Thimble 31 is mounted in an opening 37 in a back-up plate 24. The thimble is externally threaded, as shown, and may be advanced to the right or to the left through opening 37 to adjust the normal position of pin 22. When thimble 31 is in proper or predetermined position, nuts 38 and 39, which are threaded to the outer surface thereof, are turned into engagement with plate 24 to lock the thimble in position in plate 24.
The pin shown in Fig. 3 is spring-pressed, so that, when plate 24 is advanced toward mold holder 19, pin 22 is brought into engagement with one of the shell mold halves, pin 22 resiliently holds and supports the shell mold half during pouring of a casting. When the machine shown in Figs. l-3 inclusive is in use, moveable plate 24 is first withdrawn to the left to the position shown in Fig. 2. The shell mold halves are then placed in mold holder 13, and crank 28 is turned to bring plate 24 and rack bar 26 to the position shown in Fig. 1 in which all the pins engage and resiliently hold the shell mold halves. The rack bar may be locked in this position by a lock screw 40 while metal is poured into the shell mold halves. When the metal has set sufiiciently, lock screw 40 is released and crank 28 is turned to withdraw rack bar 26 and moveable plate 24 to release the pins from the mold halves whereupon the casting and mold halves can be removed from mold holder 13. The shell mold halves are very thin, as shown, and are porous so that gases formed during pouring as the binder thereof burns out are quickly dissipated.
In Fig. 4 is shown an alternate form of pin 41. Pin 41 is mounted in a thimble 42. Thimble 42 is received in an opening 43 in a back-up plate 44. Nuts 46 and 48 hold the thimble 42 in place in opening 43. Pin 41 is attached v to a diaphragm 49. Diaphragm 49 is held between a diaphragm housing 51 and diaphragm cap 52 which form a hollow chamber divided by the diaphragm into two portions. The diaphragmhousing is threadedto one end of thimble 42. Compressed airor other fluid .can be introducedtintodiaphragmcapfl through a line .53, and when fluid .pressure is introduced into cap 52, pin 41 ,is driven to the right as shown in Fig. 4. When .the ,pressure is released, the pin 41 and diaphragm 49are returned to the position shown in Fig. 4- by a spring 54. Spring 54- is mounted inside diaphragm housing 51 surrounding pin 41 vandurges the pin to the left as shown in Fig. 4. A collar 56 on pin 41 limits advance thereof to .the left, while a washer 57 mounted on pin 41 limits advance thereofto the right, as shown inFig. 4-.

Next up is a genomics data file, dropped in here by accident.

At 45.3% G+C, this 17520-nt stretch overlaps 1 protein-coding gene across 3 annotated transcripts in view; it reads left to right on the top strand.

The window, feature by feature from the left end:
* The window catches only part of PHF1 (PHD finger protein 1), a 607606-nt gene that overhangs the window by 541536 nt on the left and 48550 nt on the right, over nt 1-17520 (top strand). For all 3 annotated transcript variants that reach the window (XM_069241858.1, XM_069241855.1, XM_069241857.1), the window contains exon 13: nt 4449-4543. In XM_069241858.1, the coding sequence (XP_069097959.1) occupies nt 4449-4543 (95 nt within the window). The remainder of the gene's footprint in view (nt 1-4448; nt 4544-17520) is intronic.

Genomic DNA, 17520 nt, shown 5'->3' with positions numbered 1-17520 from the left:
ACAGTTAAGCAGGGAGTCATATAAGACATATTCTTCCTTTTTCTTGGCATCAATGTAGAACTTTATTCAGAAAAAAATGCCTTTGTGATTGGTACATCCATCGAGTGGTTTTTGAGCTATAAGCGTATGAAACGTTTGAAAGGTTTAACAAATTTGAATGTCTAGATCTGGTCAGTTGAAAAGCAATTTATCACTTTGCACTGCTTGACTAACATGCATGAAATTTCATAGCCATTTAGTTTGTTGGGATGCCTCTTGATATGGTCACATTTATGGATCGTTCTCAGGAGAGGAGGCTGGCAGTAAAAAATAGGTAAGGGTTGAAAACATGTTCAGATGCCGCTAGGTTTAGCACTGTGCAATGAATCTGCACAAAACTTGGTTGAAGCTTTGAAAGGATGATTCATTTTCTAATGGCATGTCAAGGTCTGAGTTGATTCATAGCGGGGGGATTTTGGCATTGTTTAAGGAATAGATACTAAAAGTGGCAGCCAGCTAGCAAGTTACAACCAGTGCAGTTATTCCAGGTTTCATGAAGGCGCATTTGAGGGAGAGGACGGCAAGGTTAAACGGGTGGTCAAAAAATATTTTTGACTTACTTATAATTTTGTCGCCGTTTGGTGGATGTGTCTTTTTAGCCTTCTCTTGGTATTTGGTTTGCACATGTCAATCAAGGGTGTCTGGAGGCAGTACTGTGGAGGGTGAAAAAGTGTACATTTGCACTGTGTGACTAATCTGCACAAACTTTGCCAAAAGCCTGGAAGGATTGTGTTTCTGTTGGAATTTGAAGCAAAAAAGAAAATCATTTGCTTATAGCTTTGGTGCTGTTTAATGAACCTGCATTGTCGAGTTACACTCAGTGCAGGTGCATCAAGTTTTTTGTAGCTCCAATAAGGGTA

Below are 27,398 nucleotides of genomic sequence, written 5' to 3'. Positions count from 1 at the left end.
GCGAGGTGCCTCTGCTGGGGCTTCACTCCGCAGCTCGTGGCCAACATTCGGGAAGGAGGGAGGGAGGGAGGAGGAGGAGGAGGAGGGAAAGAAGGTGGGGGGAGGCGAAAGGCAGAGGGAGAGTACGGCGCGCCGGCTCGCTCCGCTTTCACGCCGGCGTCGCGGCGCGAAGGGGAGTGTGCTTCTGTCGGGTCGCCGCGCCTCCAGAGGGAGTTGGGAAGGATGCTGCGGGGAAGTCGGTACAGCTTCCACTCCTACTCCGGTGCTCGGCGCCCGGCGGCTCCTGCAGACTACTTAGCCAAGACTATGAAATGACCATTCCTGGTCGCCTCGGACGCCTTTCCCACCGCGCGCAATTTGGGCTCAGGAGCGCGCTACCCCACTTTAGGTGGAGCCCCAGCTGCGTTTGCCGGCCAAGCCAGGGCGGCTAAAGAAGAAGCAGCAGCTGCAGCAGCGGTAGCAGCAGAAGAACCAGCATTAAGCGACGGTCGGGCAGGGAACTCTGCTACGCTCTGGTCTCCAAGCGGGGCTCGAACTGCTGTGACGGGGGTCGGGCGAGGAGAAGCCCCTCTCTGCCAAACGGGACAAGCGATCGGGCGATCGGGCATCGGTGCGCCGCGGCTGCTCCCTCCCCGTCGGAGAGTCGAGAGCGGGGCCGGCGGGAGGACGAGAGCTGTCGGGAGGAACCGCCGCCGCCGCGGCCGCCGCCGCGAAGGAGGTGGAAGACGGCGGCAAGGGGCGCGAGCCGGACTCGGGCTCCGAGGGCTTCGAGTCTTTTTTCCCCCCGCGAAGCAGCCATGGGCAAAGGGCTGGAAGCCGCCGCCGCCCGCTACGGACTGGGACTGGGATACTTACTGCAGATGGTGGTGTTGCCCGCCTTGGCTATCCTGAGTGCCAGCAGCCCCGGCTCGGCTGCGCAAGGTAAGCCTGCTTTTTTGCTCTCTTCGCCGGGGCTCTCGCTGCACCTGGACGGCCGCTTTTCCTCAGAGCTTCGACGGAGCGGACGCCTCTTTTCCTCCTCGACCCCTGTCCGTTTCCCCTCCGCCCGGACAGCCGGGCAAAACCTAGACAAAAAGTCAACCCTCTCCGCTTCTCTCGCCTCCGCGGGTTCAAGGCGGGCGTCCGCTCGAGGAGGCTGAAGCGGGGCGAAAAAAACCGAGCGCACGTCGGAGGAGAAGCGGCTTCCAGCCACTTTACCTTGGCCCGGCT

In Fig. 5 is illustrated schematically another machine for shell mold casting. The machine shown in Fig. 5 includes a table 61 which is rotatably mounted upon appropriate bearings, not shown. Table 61 carriesa plurality of mold holding plates 62. Each mold holding plate supports a mold holder 63 and also a mold back-up plate 64, attached thereto. Each mold back-up plate carries a plurality of pin holding thimbles 65and pins .66 held thereby, each of which may be similar in construction to the corresponding part of the machine described above and shown in Figs. 1 to 3 inclusive. As the table 61 is turned each mold holding plate 62 may be advanced in turn to a loading position A at which a pair of shell molds is inserted in the mold holder thereof. Then, the plate 62 may be advanced to a position B where a casting is poured and finally, to positions C, D, E, and F, at one of which the pair of molds may be removed from the mold holder together with the casting therein.
At casting position B, a movable back-up plate 67 is provided. Movable back-up plate 67 is mounted on a reciprocating rod 68. The rod 53 carries a piston 69 disposed in an appropriate cylinder 71. As will be understood, fluid under pressure may be introduced into the cylinder through a line 72 to drive the piston and backup plate toward the mold holder at station B. Plate 67 carries a plurality of pin holding thimbles 73 and pins 74. When plate 67 is advanced toward the mold holder 63 at station B, the pins supported by plate 67 come into engagement with one of the shell mold halves while the other shell mold half is engaged by the pins supported by the stationary plate 64 at station B. When acasting has been poured at station E, iiuid pressure is introduced into cylinder 71 through a line 75, to cause the piston 69 to draw back-up plate 67 away from the mold holder, releasing the mold halves, so that the table can be advanced to bring the next mold holder into position at station E.
The shell mold casting machines illustrated in the drawings and described above, firmly support both halves of apair of shell molds during the pouring of a casting and give sufiicient support to the shell mold halves so that they can withstand the static pressures involved in pourmg.
The machines illustrated in the drawings and described above are subject to structural modification without departing from the spirit and scope of the appended claims.
Having described our invention, what we claim as new and desire to secure by Letters Patent is: